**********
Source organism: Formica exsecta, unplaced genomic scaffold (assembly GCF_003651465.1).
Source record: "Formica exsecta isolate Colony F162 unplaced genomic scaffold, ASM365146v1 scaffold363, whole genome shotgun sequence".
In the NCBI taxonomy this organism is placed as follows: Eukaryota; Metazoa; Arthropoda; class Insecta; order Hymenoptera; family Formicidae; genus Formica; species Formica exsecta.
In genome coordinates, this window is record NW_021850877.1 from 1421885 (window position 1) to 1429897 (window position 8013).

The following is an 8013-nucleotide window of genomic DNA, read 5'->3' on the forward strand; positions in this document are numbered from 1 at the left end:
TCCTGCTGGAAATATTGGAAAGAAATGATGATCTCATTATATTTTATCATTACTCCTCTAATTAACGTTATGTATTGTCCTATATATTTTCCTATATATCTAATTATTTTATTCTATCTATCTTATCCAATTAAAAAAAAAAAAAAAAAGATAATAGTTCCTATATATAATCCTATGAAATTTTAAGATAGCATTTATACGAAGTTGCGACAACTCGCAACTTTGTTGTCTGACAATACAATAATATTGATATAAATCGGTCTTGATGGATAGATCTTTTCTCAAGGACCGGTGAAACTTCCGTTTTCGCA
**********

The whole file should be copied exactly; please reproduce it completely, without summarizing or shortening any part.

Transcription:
Source organism: Formica exsecta, unplaced genomic scaffold (assembly GCF_003651465.1).
Source record: "Formica exsecta isolate Colony F162 unplaced genomic scaffold, ASM365146v1 scaffold363, whole genome shotgun sequence".
In the NCBI taxonomy this organism is placed as follows: Eukaryota; Metazoa; Arthropoda; class Insecta; order Hymenoptera; family Formicidae; genus Formica; species Formica exsecta.
In genome coordinates, this window is record NW_021850877.1 from 1421885 (window position 1) to 1429897 (window position 8013).

The following is an 8013-nucleotide window of genomic DNA, read 5'->3' on the forward strand; positions in this document are numbered from 1 at the left end:
TCCTGCTGGAAATATTGGAAAGAAATGATGATCTCATTATATTTTATCATTACTCCTCTAATTAACGTTATGTATTGTCCTATATATTTTCCTATATATCTAATTATTTTATTCTATCTATCTTATCCAATTAAAAAAAAAAAAAAAAAGATAATAGTTCCTATATATAATCCTATGAAATTTTAAGATAGCATTTATACGAAGTTGCGACAACTCGCAACTTTGTTGTCTGACAATACAATAATATTGATATAAATCGGTCTTGATGGATAGATCTTTTCTCAAGGACCGGTGAAACTTCCGTTTTCGCA